New York Times OCTOBER 15, 1997 - by Ann Powers


David Bowie, science-fiction fan, transported himself into an alternate reality on Monday night at the Supper Club, emerging as the leader of a dance band at the edge of time. Pop's master of artifice pulled a grand illusion by mixing his classics with material from his modestly successful new album, Earthling, and refusing to make the slightest distinctions. Mr. Bowie, who hasn't had a genuine hit in over a decade, might be expected to rest on his plastic laurels, but instead he mocked that role, erasing history's ups and downs by acting as if every song he performed were a chart-topping smash right now.

At first, when Mr. Bowie strolled onstage strumming an acoustic guitar, it seemed that the evening would be a far simpler nostalgia trip. Chuckling while he crooned Quicksand, from 1971, Mr. Bowie seemed ready for memory lane. His band - Reeves Gabrels on guitar, Gail Ann Dorsey on bass, Mike Garson on keyboard and Zachary Alford on drums - assembled and began Always Crashing In The Same Car, one of Mr. Bowie's prescient late-1970's ambient-music collaborations with Brian Eno. Though interrupted by I Can't Read, from the soundtrack for the current film The Ice Storm, Mr. Bowie's glam-rock-era hit Jean Genie and The Velvet Underground's Waiting For My Man set a pleasantly retrospective mood.

Then, in the echo of the audience's screams for Jean Genie, Mr. Garson keyed up the synthetic beats of I'm Afraid of Americans, the single released this week in remixed versions by Trent Reznor of Nine Inch Nails and the fashionable techno artist Photek. The volume soared and the screen behind the stage lit up with warped images as Mr. Bowie ridiculed decadent consumerism over a tight drum-and-bass groove. Crashing from that song into 1979's grandiose Look Back In Anger and then slinking into the mock exotic Seven Years In Tibet, from Earthling, Mr. Bowie and his band pushed the evening toward a fever pitch.

Though rambunctious reworkings of older songs prevailed, several highlights were newer, including Little Wonder, from Earthling, which stood up next to the innovations that once made Mr. Bowie the first electronically charged rock star. Ms. Dorsey's swooping vocals enlivened a new take on Mr. Bowie's 1982 duet with Queen, Under Pressure. And her supercharged basslines, in league with Mr. Alford's drumming, motivated Battle For Britain (The Letter), from Earthling, which also featured fractured keyboard flourishes from Mr. Garson, recalling his mood enhancements for Aladdin Sane.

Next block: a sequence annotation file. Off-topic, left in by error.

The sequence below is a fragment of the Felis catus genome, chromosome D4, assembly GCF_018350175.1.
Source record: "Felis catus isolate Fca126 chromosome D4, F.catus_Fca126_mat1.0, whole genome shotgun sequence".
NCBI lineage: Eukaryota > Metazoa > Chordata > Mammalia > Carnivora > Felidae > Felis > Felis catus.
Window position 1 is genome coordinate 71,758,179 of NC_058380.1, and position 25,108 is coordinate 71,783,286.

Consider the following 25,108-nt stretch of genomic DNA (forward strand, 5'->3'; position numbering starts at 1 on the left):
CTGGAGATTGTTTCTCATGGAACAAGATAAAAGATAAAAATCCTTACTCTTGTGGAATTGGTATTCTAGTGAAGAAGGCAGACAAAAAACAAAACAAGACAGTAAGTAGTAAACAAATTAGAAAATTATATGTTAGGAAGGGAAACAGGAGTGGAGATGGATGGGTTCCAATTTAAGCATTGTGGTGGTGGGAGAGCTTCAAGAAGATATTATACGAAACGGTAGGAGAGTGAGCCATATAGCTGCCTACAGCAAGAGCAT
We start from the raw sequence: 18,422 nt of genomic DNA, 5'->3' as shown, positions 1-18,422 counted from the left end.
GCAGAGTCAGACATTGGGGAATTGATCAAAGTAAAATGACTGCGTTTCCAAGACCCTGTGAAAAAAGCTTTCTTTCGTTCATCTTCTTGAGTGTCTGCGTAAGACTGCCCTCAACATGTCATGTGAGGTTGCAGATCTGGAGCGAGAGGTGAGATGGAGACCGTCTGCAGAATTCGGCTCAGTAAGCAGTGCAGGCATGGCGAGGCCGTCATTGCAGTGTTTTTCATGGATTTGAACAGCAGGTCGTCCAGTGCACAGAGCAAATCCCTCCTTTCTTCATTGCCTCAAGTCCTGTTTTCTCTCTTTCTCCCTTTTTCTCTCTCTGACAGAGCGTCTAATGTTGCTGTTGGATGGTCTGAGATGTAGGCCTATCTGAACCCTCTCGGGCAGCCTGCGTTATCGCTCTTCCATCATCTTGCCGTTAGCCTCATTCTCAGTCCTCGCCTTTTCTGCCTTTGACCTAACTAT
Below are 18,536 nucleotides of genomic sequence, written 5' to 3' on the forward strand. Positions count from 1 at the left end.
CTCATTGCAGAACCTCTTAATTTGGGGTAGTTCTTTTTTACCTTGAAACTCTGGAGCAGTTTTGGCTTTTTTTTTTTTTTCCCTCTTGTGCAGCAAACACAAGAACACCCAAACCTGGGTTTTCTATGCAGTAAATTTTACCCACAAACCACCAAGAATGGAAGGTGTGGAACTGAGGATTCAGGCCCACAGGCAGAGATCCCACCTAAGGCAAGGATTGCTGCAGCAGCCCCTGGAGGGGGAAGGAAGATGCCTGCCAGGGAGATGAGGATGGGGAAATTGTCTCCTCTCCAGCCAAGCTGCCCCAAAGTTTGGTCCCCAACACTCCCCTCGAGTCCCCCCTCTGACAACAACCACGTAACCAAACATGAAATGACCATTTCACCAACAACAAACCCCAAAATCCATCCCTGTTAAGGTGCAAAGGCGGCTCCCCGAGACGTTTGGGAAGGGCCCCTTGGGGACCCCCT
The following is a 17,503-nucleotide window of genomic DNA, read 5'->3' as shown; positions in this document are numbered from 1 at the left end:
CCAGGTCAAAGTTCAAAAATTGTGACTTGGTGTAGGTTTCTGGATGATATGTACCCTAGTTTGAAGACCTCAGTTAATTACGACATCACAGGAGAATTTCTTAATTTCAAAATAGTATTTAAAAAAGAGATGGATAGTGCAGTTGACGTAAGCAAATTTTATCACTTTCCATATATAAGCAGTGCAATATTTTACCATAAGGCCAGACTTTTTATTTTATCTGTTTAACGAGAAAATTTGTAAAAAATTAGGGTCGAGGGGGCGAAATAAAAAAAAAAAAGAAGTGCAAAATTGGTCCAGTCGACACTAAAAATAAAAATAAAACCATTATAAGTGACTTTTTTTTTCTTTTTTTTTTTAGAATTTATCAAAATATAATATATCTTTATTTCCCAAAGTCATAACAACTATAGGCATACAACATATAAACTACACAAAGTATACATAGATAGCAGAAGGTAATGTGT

Yet Mr. Bowie, who is to perform and receive an award from GQ magazine as a man of the year tonight at Radio City Music Hall, is no longer the shocking groundbreaker he was in the 1970's. He is a supremely ambitious, often self-important artist saved by his love of playing the trickster - a man who still does mime onstage, but makes sure he performs it with a sneer. Mr. Bowie's current writing partner, Mr. Gabrels, hardly matches his late collaborator Mick Ronson in intelligence or chops. Mr. Bowie, however, obviously loves this band, and he pushes them to their limit.

As the two-hours-plus evening catapulted to its end, a quirky cover of Laurie Anderson's O Superman giving way to the cryogenically preserved anthem All The Young Dudes, it was easy to imagine Mr. Bowie's very organs regenerating under the force of his will to be relevant. "Don't wanna stay alive when you're twenty-five," he sang, aping the recklessness of his youth. But his cat-like grin made it clear that staying alive is exactly the point when you're fifty.